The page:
American and Israeli trade officials said yesterday that the two nations' Free Trade Area Agreement will go into effect Sunday with the first of a series of tariff reductions and eliminations.
At a joint press conference at the Israeli Embassy, Assistant U.S. Trade Representative Doral Cooper and the embassy's economic minister, Dan Halperin, hailed the reciprocal agreement, the first such two-way free-trade pact for the United States, as the beginning of a new era of U.S.-Israeli economic cooperation.
Under its terms, all trade between Israel and the United States, including services, will be free of tariffs and non-tariff barriers by 1995. In addition, both countries agreed to strengthen intellectual property rights, protecting trademarks, patents and intellectual property of all kinds.
Israeli Ambassador Meir Rosenne contrasted the agreement with the more general trend toward worldwide protectionism. Halperin added: "We are talking here about using carrots, not sticks."
To publicize the new opportunities for American businessmen, the Commerce Department opened a new Israeli Information Center in Washington, and scheduled 20 trade seminars across the country beginning in Chicago on Sept. 18.
U.S. exports to Israel last year were about $1.8 billion, $200 million more than imports from Israel. James B. Kelly, a Commerce Department official, said that Israel represents "over a $2.2 billion market for U.S. exporters."
Officials on both sides suggested that the trade could bulge well over that figure. "This is just a framework, and it will only work if investors and traders make use of it," Cooper said.
Much of the two-way trade between Israel and the United States is already tariff-free because Israel enjoys the Generalized System of Preferences for smaller nations, while the United States gets "most-favored nation" treatment from Israel. The real importance of the treaty, Halperin said, is that it opens up untold possibilities for free trade in goods and services never before exchanged by the two countries.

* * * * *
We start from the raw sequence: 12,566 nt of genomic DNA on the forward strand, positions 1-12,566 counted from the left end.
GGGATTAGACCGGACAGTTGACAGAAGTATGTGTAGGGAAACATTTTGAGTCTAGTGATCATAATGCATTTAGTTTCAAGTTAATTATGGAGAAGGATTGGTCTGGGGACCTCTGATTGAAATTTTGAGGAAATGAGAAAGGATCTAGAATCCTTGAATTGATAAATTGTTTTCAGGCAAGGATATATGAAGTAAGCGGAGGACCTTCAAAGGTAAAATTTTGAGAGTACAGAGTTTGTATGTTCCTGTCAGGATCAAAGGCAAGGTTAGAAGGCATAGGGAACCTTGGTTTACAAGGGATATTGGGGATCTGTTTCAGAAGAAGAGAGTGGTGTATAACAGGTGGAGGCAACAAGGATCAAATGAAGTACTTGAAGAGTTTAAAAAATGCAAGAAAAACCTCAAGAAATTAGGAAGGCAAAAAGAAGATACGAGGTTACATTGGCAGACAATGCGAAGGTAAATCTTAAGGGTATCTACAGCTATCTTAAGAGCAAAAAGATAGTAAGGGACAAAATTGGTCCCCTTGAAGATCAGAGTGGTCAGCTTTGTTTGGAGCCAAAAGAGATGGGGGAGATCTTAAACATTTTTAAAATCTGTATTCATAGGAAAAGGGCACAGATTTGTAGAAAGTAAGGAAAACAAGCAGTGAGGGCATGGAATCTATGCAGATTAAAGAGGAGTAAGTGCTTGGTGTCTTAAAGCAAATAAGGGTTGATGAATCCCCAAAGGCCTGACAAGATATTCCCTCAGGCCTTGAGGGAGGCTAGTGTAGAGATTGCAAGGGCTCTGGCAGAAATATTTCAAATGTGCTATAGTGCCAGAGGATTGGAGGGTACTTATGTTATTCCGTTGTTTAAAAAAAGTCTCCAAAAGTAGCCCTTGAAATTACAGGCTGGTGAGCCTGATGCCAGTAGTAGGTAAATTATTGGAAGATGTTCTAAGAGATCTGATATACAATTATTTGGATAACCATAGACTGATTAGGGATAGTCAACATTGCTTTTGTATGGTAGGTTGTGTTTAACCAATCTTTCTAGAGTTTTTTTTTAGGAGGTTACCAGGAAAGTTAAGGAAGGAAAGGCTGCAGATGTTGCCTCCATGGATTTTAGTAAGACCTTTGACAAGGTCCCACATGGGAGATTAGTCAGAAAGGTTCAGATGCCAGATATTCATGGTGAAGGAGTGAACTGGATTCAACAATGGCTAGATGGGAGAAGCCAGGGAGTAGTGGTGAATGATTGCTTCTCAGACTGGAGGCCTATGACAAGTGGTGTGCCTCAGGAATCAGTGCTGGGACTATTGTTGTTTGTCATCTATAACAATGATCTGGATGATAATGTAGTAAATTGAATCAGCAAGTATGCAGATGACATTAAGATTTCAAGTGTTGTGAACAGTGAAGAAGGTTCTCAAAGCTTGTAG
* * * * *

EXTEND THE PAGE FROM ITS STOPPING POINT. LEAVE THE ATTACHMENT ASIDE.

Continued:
To get the agreement, Halperin said, "we had to pay a price; we undertook to phase out export subsidies in six years." But Halperin told reporters that Israel had already abolished all export subsidies within the past two months.
Cooper said that the agreement provides "a unique opportunity and a unique event for the United States," which, until the Israelis broached the idea to former U.S. trade representative William Brock in early 1981, had focused on negotiating multilateral trade agreements in accordance with the General Agreement on Tariffs and Trade (GATT).
Cooper explained that American interest in a bilateral trade deal with Israel was stimulated by two factors: first, the existence of a similar agreement between Israel and the Common Market, which put U.S. companies at a disadvantage in trading with Israel; and the fact that between 1981 and 1983, "we didn't have much luck in moving the multilateral trading system along toward liberalization. We were not going to wait, therefore, for the lowest common denominator. We could not get the GATT, multilateral trading system off the ground.
"So we decided to begin by small steps, to negotiate with those countries that were willing to sit down" and discuss trade concessions.
Cooper said the United States is still discussing an FTA agreement with Canada, but is not pursuing such bilateral deals as an alternative to multilateral negotiations, prospects for which are now brighter, she said.
Both Cooper and Halperin noted that because Israel will now have free-trade relationships both with the United States and Europe, there is the prospect of expanded sales by American companies to the European market through joint ventures with Israel. The U.S. companies can ship components duty-free to Israel, where they can undergo further fabrication for transhipment duty-free to Europe.
In answer to a question, Halperin agreed that it was also possible for European producers to expand sales to the United States by taking reverse advantage of the system. But he said that American companies had expressed much greater interest in investing in Israel than had European companies.
The new tariff reductions will eliminate all duties on miscellaneous manufactures; transportation equipment; electrical machinery; all nonmetallic minerals, except fuels; certain other machinery and fabricated metal products. Also on Sunday, there will be 20 percent reductions for food products, chemicals, apparel and textile products, with further cuts in later stages. Reductions on other goods do not begin until Jan. 1, 1990.